BP pushes back panel review decision until end of 2017

BP is delaying the conclusion of its UK panel review until the end of the year, with the new line-up set to come into effect in early 2018.

The current panel, put together by former group general counsel Rupert Bondy, was due to expire on 1 July after a three-year term.

Bondy left the oil major late last year after eight years, to take up a new role as GC of consumer goods group Reckitt Benckiser.

He was replaced by Eric Nitcher, who kicked off the current panel review in February. Partners on the panel suggested to Legal Week at that time that the roster could be reduced, as cost pressures drive more work in-house.

The existing line-up comprises Addleshaw Goddard, Simmons & Simmons and Ashurst, all of which were added to the panel when it was last reviewed in 2014, alongside Linklaters, Freshfields Bruckhaus Deringer, Herbert Smith Freehills, Norton Rose Fulbright, CMS Cameron McKenna, Pinsent Masons and Olswang. Fieldfisher was the only firm to lose its place during the last review.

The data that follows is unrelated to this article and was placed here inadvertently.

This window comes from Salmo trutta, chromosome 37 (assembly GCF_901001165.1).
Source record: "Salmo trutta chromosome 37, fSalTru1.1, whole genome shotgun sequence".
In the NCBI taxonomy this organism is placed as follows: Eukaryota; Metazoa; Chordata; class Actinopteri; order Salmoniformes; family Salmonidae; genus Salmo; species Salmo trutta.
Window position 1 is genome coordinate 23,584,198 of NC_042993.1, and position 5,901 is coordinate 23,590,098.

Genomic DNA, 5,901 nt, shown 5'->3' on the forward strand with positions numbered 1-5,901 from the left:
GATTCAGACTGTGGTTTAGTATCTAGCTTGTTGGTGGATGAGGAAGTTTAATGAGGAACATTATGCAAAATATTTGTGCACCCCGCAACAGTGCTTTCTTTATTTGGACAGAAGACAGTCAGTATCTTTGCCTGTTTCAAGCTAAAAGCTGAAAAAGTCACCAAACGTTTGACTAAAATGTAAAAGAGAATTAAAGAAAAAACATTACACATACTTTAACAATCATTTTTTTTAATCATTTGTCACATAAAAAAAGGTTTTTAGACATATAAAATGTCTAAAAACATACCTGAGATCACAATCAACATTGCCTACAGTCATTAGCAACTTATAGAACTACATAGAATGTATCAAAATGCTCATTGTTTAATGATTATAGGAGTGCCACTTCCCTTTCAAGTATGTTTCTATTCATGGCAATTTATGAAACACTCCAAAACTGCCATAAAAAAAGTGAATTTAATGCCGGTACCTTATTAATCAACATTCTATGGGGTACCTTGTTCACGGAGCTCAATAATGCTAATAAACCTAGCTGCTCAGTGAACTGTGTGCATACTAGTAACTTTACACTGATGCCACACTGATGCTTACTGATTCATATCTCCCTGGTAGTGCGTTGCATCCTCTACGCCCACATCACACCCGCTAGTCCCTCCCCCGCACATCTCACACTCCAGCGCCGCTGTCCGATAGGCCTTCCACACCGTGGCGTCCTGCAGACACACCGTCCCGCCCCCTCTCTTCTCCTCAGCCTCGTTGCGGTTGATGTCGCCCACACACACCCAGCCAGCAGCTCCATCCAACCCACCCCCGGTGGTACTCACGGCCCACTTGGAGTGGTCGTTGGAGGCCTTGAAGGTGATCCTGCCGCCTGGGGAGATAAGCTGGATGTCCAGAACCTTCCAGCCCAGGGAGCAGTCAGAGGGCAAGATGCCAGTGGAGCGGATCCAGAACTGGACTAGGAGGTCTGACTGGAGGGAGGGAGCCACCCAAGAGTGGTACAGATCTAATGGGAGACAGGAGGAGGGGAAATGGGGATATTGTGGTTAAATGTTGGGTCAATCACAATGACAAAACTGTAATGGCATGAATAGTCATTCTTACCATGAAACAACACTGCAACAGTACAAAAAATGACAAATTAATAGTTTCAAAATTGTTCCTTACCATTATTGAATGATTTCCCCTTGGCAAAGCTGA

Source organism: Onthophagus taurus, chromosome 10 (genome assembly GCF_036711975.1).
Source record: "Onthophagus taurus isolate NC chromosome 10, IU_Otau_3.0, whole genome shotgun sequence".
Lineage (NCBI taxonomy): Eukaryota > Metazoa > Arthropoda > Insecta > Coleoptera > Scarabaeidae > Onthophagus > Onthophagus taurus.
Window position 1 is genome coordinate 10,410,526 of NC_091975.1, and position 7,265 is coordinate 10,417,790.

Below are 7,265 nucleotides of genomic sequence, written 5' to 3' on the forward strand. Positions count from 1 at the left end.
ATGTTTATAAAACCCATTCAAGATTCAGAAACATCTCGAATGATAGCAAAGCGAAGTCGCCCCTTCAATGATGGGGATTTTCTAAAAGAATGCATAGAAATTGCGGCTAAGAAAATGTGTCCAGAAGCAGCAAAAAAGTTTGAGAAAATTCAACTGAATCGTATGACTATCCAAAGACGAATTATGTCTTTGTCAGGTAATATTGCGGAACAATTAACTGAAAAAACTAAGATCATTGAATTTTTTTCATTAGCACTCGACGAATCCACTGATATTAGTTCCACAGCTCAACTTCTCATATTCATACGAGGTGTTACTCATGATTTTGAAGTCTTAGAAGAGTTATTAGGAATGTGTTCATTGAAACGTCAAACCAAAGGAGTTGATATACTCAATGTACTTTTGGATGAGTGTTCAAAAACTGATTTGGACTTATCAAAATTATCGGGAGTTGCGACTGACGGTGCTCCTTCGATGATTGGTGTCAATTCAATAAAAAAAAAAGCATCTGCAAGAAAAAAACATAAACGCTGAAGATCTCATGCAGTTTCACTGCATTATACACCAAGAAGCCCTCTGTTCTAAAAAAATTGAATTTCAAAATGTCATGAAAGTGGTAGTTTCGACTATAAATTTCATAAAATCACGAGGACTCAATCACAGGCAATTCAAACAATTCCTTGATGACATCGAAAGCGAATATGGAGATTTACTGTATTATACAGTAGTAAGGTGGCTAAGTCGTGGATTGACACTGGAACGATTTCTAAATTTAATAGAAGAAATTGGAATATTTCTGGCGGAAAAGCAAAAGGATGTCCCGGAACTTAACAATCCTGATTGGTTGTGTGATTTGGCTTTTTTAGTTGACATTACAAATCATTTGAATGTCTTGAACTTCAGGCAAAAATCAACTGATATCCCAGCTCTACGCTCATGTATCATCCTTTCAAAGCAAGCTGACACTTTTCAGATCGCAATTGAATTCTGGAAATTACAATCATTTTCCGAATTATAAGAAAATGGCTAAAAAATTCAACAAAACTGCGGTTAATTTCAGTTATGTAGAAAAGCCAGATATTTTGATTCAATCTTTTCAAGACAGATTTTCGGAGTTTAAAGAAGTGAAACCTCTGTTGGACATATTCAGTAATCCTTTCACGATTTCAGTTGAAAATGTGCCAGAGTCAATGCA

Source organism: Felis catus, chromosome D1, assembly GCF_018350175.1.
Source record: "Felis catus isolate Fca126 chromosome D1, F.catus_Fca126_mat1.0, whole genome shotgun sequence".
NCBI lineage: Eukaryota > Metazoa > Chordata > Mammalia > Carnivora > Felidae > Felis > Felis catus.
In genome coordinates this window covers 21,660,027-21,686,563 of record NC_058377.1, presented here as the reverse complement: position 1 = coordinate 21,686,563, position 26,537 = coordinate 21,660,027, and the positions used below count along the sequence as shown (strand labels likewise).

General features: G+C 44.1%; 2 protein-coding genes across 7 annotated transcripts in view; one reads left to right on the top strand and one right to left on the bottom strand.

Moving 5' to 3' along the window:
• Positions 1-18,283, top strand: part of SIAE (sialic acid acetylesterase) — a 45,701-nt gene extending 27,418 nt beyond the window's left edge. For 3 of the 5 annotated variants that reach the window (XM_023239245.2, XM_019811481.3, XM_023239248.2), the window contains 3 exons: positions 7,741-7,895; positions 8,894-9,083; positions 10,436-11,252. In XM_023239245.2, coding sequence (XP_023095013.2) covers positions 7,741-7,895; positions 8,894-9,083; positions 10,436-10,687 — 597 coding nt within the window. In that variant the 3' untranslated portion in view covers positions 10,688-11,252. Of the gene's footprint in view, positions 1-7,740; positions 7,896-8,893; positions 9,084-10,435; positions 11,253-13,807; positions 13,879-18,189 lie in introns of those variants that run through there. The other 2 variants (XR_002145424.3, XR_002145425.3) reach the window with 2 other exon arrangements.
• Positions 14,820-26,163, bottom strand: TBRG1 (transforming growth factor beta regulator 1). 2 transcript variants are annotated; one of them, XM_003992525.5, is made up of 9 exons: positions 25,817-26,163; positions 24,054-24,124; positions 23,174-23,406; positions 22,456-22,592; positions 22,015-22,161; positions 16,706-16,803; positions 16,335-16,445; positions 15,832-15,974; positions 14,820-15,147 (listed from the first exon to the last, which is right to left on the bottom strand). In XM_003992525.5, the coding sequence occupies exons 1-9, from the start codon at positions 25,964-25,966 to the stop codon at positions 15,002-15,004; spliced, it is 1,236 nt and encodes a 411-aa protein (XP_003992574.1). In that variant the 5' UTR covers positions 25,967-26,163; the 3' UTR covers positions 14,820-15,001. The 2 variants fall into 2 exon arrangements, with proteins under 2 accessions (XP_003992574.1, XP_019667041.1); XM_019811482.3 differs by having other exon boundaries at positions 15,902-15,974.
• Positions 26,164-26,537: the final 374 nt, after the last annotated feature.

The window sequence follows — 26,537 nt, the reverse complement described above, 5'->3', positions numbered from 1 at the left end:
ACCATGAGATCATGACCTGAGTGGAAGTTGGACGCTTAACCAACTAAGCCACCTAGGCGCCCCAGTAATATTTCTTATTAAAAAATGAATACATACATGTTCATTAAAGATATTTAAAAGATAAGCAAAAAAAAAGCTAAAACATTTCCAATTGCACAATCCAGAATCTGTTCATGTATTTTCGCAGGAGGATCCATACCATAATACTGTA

A BP spokesperson said: “The review process for the UK law firm panel has been deferred to the second half of this year. We intend to confirm the composition of the new panel late this year, with the new panel coming into effect from 1 January 2018.”

Reasons for the delay are not known.

Nitcher previously served as special counsel and chief of staff to BP America’s chairman and president, and associate GC for BP’s US and Latin America businesses.

He also played a key role in the settlement of claims stemming from the 2010 Deepwater Horizon oil spill in the Gulf of Mexico, advising on the settlement of both US government claims and private claims that BP faced following the disaster.

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